|This article is about the current version of DF.|
- This article is about DF geology and the distribution of stones, and does not contain the specific locations of ores or gems. For that, as well as a general introduction to the new player, see The Non-Dwarf's Guide to Rock
- For a list of stone sorted by tile, see Tilesets § Stones.
An unmined rock or stone tile is a naturally occurring solid aggregate of minerals. Mining a rock tile leaves behind a loose stone (or just "stone") roughly 25% of the time. Other types of minable tiles include soil, sand, and clay; these tiles do not produce loose stones when mined.
Loose stones are divided into a few key categories:
- Ore: stones that produce metal bars when smelted
- Rough gems: rough gems can be cut, then used to encrust objects and create windows.
- Other stone: all other stones. Few of these have a use outside of items and structures. (Obsidian is one exception).
Economic stones are types of stone that can be reserved for a special purpose. For ores, this is smelting, and for fluxes, this is steel production. Bituminous coal and lignite can be reserved for making coke.
Having created loose stone, most of the time you'll want to get rid of it, or at least move it someplace else. See stone management for advice.
If you are having the opposite problem, and find yourself running out of stone, try making stone blocks.
 Main layer types
There are four types of stone layers (plus soil, which is not stone). The type of layer is the primary indicator of what kind of ores you are likely to find on the map, as well as a sign of volcanic activity.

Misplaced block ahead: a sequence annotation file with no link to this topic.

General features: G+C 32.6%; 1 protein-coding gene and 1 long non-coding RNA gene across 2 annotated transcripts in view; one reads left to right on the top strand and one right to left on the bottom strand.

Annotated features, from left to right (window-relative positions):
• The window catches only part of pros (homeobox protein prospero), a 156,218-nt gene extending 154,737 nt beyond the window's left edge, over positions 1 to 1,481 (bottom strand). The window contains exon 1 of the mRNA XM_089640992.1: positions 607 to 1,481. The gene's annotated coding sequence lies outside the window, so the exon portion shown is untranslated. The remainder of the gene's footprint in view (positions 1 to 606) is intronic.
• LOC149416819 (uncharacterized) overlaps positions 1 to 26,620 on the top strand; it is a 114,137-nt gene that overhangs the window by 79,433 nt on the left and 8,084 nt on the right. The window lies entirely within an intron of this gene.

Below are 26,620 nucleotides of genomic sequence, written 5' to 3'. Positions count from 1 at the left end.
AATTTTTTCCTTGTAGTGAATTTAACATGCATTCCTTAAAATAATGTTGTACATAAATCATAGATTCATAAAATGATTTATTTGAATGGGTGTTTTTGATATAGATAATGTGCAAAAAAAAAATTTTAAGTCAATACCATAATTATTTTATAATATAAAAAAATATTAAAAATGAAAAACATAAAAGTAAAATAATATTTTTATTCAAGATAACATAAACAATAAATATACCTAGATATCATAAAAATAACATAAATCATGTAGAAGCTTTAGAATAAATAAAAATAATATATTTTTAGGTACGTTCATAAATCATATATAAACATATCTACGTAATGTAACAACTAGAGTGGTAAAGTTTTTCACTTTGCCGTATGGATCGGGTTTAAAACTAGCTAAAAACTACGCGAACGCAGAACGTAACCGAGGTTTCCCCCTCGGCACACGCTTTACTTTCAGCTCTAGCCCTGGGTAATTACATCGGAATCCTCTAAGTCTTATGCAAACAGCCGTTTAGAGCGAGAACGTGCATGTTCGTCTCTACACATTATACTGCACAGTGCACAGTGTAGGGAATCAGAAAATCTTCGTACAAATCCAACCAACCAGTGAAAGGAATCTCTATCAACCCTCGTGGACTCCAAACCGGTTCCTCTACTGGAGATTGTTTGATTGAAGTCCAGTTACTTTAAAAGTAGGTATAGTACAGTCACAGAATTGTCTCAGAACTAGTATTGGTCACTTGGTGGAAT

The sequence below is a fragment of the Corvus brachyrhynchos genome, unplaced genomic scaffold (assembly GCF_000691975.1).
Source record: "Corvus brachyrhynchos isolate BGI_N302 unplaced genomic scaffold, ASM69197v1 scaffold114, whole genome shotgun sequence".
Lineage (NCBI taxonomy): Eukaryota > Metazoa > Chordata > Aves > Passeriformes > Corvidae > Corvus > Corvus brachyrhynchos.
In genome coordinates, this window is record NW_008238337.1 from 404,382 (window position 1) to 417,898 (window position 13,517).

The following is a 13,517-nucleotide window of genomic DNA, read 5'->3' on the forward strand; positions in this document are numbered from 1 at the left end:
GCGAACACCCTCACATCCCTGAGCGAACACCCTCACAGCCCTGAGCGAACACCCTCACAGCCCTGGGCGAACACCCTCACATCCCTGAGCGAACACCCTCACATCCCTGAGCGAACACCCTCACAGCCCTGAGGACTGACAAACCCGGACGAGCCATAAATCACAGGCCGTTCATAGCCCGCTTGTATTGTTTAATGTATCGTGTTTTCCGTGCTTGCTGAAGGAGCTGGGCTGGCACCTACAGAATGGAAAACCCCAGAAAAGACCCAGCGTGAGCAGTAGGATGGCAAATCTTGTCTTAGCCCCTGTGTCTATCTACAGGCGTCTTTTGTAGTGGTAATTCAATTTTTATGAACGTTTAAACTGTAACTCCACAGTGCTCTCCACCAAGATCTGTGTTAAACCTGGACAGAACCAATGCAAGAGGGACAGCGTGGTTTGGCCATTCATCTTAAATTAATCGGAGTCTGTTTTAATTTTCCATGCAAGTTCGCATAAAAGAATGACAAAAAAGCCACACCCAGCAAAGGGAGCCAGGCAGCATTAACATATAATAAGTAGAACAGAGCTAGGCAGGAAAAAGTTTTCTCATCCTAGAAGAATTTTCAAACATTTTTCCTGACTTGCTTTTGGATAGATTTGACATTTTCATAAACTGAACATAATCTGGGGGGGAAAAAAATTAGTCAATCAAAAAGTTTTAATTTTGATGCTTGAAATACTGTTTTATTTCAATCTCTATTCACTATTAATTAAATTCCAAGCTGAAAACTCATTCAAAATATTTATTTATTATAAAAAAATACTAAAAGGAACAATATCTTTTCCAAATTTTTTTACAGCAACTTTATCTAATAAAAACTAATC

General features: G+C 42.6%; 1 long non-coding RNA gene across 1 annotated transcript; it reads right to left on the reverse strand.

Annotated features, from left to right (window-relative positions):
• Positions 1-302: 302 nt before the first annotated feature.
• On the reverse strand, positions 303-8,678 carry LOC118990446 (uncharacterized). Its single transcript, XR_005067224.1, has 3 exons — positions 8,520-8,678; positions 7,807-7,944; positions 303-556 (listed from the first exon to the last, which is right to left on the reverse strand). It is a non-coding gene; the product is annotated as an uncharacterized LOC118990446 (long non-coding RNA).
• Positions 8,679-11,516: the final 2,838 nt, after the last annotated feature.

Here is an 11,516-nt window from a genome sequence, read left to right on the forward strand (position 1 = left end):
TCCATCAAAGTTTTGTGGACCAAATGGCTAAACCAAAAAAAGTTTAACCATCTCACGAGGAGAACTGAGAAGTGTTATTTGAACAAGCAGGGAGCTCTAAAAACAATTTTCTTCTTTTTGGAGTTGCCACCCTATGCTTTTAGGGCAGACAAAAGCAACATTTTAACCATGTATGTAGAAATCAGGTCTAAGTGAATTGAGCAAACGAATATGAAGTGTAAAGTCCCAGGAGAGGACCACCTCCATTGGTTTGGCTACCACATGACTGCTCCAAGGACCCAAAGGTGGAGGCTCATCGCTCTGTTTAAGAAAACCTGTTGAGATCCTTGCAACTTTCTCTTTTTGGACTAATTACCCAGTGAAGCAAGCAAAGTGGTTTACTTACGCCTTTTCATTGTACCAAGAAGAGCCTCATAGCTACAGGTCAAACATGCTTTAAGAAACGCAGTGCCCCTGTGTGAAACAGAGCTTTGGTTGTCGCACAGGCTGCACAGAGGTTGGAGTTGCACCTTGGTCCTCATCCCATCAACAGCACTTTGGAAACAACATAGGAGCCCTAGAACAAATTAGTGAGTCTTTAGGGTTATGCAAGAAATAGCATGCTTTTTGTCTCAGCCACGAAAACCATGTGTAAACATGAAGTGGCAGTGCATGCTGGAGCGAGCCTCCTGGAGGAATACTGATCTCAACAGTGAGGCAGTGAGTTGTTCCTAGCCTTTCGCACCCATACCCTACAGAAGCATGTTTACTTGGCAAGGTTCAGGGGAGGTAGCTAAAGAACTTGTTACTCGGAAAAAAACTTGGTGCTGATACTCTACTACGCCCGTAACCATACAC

Stones forming entire layers
These types of stone occur as entire layers, containing some veins and pockets of other minerals (see below).
|Sedimentary||Igneous intrusive||Igneous extrusive||Metamorphic|
 Other Stone
Stones found on this table will occur as pockets and veins inside their respective stone layers (see above). When your miners newly encounter one of them you will receive an announcement, even for the ones that have no use other than to build constructions of unusual colors. Note that the veins or clusters can spread into other layers, and may cause some layers to contain stones they usually wouldn't. A few of these stones, such as Olivine, have other, more interesting minerals appear inside them.
Non-layer stone formations occur in one of three shapes: large clusters, veins, and small clusters. (See Veins & Clusters for full info.)
- (L) - occurs in large clusters
- (V) - occurs in veins
- (S) - occurs in small clusters
- (1) - occurs in individual tiles
 By Color
For those concerned with aesthetics and wanting to know which stones are available in each color.
 DF Geology and Geology in Real Life
The geology and stones of Dwarf Fortress are based (to some extent) on real-world geology and mineralogy. To understand the terms used here, you may want to crack open a geology textbook (a high school one should suffice). If you don't happen to have one close by, the Wikipedia articles for geology, mineralogy, or the terms in question might help. Below is a very brief introduction tailored for DF gamers, with links to the relevant game-specific pages.
In geological terminology, a rock or stone is basically a composite of minerals. Minerals, the building blocks of rock, are hard inorganic materials with a definite chemical formula and a certain atomic structure. For example, the mineral quartz is composed of silicon dioxide (SiO₂) arranged in a pyramid structure. Quartz is a component mineral of rocks (stones) such as quartzite (almost entirely made of quartz) or granite (some 20~60% quartz, a bunch more of the mineral "feldspar", plus mica and some others). The distinction between minerals like mica (simple) and rocks like granite (composite) does not matter for Dwarf Fortress; just like in everyday language, they're all just "stones". Besides minerals, some rocks may include organic material; such rocks include bituminous coal (made of dead bog things) or limestone (made of the skeletons of ocean animals).